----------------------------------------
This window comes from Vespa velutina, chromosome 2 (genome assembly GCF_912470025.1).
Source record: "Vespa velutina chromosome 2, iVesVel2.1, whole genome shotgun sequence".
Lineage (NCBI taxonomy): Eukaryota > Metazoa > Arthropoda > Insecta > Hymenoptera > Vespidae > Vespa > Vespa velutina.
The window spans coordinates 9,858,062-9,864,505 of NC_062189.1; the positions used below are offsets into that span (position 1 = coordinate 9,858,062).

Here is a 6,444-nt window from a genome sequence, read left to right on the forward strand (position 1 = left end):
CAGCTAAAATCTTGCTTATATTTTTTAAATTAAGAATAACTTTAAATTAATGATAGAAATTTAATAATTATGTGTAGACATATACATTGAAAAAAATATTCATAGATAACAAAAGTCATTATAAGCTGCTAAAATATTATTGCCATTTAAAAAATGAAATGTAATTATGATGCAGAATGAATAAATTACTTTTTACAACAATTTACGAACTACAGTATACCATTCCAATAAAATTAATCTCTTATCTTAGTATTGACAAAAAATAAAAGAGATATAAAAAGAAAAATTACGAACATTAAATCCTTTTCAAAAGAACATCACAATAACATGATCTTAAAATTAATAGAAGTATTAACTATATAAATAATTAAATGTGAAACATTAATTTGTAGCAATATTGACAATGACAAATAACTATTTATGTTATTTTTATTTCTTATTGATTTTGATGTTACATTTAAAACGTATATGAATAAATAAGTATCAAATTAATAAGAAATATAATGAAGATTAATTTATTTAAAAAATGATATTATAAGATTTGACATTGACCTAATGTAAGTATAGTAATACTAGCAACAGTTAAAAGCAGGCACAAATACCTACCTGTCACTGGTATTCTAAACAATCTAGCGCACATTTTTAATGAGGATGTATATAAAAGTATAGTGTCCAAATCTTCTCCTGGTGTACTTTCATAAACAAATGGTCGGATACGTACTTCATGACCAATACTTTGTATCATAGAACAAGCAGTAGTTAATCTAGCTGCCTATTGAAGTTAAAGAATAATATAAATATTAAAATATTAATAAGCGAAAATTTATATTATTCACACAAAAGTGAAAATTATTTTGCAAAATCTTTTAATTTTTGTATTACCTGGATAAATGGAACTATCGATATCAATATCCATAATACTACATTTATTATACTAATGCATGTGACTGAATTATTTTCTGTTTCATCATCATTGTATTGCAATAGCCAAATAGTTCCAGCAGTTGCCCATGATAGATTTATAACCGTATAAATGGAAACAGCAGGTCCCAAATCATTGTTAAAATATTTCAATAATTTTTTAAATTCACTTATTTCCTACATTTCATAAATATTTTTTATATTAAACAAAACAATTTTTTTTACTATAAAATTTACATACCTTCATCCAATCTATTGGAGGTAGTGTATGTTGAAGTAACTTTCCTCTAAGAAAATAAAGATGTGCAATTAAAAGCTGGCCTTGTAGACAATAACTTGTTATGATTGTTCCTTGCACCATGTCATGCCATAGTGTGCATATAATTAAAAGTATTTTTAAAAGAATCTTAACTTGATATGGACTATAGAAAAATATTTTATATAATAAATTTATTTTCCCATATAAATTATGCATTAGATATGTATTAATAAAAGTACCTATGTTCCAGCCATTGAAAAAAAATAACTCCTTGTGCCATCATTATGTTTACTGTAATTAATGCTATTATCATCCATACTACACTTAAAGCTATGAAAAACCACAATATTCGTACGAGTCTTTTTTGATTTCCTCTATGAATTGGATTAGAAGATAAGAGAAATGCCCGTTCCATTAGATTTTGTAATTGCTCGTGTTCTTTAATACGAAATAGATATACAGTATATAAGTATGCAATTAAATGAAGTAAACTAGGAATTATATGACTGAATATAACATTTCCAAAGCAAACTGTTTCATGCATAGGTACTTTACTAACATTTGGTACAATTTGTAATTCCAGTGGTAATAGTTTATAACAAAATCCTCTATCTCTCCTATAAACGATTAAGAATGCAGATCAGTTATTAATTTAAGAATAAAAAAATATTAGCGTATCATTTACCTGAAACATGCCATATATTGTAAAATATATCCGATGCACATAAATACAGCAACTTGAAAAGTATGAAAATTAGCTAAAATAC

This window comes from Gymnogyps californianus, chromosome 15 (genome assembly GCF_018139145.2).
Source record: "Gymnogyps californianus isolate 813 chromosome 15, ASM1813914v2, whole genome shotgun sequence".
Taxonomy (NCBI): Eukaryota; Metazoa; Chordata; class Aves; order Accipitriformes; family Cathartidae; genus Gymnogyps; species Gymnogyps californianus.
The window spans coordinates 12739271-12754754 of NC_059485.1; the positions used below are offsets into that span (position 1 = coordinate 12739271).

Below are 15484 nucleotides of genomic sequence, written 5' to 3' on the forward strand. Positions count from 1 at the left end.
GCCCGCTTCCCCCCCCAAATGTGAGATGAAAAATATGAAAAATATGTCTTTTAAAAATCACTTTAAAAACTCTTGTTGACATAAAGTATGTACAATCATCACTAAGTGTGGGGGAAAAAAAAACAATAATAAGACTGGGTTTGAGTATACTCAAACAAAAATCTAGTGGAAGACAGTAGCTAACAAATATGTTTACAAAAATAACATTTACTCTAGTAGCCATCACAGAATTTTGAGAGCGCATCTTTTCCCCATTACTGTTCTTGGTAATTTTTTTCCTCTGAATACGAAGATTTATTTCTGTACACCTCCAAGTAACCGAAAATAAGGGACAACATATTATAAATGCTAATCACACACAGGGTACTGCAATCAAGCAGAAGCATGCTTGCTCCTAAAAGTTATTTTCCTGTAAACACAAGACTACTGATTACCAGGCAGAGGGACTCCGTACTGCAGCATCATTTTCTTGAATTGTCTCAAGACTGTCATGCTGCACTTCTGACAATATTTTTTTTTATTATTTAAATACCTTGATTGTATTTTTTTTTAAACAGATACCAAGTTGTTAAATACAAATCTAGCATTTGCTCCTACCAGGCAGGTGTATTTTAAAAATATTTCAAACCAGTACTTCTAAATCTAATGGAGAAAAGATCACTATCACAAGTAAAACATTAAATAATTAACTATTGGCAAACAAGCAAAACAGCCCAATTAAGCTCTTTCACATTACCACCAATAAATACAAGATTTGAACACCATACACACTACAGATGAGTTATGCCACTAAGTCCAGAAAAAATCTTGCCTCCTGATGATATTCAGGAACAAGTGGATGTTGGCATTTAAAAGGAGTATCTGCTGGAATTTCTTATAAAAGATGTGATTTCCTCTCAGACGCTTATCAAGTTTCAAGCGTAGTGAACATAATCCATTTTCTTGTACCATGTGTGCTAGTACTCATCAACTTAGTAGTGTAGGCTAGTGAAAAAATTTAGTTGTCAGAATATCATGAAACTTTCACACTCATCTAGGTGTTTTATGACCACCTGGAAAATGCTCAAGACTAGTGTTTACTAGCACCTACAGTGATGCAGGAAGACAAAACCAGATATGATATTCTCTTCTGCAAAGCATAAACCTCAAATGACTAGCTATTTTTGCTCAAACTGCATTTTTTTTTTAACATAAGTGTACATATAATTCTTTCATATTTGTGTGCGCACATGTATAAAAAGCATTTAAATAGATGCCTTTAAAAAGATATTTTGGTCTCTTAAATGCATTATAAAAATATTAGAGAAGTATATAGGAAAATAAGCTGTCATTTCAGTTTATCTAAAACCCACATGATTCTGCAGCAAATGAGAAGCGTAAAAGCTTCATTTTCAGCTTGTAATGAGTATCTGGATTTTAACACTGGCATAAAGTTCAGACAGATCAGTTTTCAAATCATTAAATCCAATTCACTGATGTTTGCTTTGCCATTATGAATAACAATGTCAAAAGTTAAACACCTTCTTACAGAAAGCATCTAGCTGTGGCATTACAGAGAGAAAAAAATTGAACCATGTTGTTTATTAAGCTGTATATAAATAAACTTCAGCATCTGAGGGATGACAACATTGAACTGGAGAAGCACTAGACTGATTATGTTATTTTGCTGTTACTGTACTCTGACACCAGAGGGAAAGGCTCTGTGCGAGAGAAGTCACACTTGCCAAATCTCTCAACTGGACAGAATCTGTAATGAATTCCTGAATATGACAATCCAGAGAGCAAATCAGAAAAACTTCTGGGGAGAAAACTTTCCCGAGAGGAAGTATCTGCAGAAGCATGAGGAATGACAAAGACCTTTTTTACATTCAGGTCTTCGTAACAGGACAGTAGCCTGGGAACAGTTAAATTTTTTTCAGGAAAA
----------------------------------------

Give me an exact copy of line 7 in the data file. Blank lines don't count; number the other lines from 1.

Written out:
This window comes from Gymnogyps californianus, chromosome 15 (genome assembly GCF_018139145.2).